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Fiumicino5 bFiumicino 5

Fiumicino 5 was a 'vivaria', i.e. a boat equipped with a container full of water in which to keep the catch live in optimal conditions. It is probable that these boats were used to carry goods directly to Rome.

With the progressive population increase, marine fishing had become insufficient to cover the food needs of the entire population. Fish had thus become a luxury product, reserved for the classes with greater purchasing power residing in the capital.

To make up for this shortcoming, the use of aquaculture gradually increased, both in marine basins and in fresh water, obtaining products with a more affordable price.


Some of the personalities who dedicated themselves to this commercial activity have left unsuspected traces up to the present day: Gaius Sergius Orata (2nd century BC) as well as being considered the inventor of the hypocaust heating system used in spas and luxury homes, was one of the first entrepreneurs to deal with aquaculture. His specialty was oyster farming, but some believe that the prized fish of the same name, Sparus aurata, takes its name from him.

It is also said that the moray eel has had this name in memory of the leader Lucius Licinius Murena (1st century BC) who was the first to breed it.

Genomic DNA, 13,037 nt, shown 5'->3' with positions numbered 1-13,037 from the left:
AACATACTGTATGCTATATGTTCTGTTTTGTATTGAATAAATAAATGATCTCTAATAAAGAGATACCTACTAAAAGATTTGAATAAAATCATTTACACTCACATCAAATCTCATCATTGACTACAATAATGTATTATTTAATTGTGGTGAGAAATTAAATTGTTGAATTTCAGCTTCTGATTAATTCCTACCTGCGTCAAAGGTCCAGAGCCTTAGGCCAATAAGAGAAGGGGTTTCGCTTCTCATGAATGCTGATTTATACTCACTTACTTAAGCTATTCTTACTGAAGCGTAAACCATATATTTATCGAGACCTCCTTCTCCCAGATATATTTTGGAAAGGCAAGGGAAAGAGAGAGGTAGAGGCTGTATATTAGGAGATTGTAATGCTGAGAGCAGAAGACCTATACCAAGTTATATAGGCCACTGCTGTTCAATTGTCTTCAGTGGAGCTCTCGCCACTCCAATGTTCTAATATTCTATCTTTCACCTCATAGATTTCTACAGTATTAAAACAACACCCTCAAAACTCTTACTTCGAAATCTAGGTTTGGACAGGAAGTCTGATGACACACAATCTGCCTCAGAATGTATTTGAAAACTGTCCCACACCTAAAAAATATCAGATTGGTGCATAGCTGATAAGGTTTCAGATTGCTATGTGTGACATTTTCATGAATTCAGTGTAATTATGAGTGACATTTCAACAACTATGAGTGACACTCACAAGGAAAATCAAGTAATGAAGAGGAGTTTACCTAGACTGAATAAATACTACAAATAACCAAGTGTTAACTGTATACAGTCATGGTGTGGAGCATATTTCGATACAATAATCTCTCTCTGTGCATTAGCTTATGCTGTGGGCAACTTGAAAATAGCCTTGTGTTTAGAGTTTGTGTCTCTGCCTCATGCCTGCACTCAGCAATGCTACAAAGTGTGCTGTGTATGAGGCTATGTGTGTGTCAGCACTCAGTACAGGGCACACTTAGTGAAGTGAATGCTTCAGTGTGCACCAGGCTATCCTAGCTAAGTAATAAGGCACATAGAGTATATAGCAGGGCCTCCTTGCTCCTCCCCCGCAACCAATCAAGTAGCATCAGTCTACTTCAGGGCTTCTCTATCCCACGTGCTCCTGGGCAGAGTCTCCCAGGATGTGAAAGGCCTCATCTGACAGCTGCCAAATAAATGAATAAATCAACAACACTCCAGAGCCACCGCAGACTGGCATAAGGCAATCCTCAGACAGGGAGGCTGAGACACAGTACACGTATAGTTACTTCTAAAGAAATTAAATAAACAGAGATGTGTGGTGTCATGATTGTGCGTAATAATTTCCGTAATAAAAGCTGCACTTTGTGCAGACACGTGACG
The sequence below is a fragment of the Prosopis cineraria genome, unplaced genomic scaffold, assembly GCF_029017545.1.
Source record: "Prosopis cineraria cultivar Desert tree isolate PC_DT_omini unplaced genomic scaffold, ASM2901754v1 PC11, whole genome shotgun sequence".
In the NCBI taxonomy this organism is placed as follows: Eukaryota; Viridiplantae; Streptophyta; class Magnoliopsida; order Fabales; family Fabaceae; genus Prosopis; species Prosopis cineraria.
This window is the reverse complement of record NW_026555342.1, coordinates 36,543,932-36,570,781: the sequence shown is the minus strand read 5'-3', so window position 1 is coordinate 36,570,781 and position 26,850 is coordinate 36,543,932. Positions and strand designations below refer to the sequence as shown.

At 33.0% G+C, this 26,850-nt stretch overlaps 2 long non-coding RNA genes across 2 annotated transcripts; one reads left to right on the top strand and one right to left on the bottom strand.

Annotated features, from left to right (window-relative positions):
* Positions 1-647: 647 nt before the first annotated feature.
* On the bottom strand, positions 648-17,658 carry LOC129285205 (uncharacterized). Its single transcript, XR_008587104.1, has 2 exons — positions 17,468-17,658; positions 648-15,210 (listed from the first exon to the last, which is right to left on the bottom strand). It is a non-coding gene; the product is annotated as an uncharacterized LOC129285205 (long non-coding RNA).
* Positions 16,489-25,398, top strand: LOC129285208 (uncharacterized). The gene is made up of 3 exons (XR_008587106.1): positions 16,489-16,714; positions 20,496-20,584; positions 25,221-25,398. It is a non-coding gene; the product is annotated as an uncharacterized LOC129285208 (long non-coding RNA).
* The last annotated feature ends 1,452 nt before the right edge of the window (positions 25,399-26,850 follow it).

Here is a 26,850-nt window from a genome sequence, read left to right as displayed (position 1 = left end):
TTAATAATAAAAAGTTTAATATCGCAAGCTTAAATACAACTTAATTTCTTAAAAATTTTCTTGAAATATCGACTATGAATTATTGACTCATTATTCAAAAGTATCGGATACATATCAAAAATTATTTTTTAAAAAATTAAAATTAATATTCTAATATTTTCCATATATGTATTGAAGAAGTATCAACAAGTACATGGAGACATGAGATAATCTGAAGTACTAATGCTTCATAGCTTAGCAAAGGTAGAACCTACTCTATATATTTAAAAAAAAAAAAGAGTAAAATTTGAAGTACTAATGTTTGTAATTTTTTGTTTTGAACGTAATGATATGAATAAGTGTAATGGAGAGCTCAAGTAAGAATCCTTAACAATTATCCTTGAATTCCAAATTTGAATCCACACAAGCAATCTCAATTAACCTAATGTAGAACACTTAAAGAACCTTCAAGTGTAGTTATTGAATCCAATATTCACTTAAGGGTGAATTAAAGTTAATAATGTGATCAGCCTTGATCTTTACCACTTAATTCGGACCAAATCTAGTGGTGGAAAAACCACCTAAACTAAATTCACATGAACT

DioclezianoIn the third century, the emperor Diocletian issued the Edictum Diocletiàni de pretiis rerum venalium with which he fixed the selling prices of many necessities, including fish.

It may be interesting to examine it in detail to find out which were the most widespread and appreciated species at the time.

Naturally, this task is reserved for experts, the only ones able to decipher the terminology used by the ancients for marine species.

For comparison, keep in mind that the edict set the price of a chicken at 30 denarii and that a pondus, or pound, corresponds to about 327 grams.




piscis aspratilis marini Ital(icum) po(ndo) I (denarii) viginti quattuor (24)
piscis secundi Ital(icum) po(ndo) I (denarii) sedecim (16)
piscis flubialis optimi Ital(icum) po(ndo) unum (denarii) duodecim (12)
piscis secundi flubialis Ital(icum) po(ndo) unum (denarii) octo (8)
piscis salsi Ital(icum) po(ndo) unum (denarii) sex (6)
ostriae n(umero) centum  (denarii) centum (100)
echini n(umero) centum  (denarii) quinquaginta (50)
echini recentis purgati Italicum s(extarius) unum denarii) quinquaginta (50)
echini salsi Italicum s(extarius) unum (denarii) centum (100)
sphonduli marini n(umero) centum (denarii) quinquaginta (50)
casei sicci Ital(icum) po(ndo) unum (denarii) duodecim (12)
 sardae sive sardinae Ital(icum) po(ndo) unum (denarii) sedecim (16)


Fiumicino5 cBut let's get back to Fiumicino 5.

This is our live fish transport boat.

As we see, it's a vessel of modest size, not so different from some undecked vessels still in use in small-scale fisheries today, even in industrialised countries.

It is assumed that it had between two and three people onboard, but could almost certainly also be managed by a single person.









Fiumicino5 dThe vivarium has numerous holes on the bottom, intended for the exchange of water when necessary.

They were otherwise closed by pine wood caps.

The vivarium was equipped with a folding lid, to keep the contents safe, but also probably to prevent the fish from escaping in case of rough seas.










OstiaA lot remains to be explored and told starting with the reconstruction to the right.

More is to be said about the Ship Museum in Fiumicino, the Portus and Ostia and even about much else.

We shall talk about that.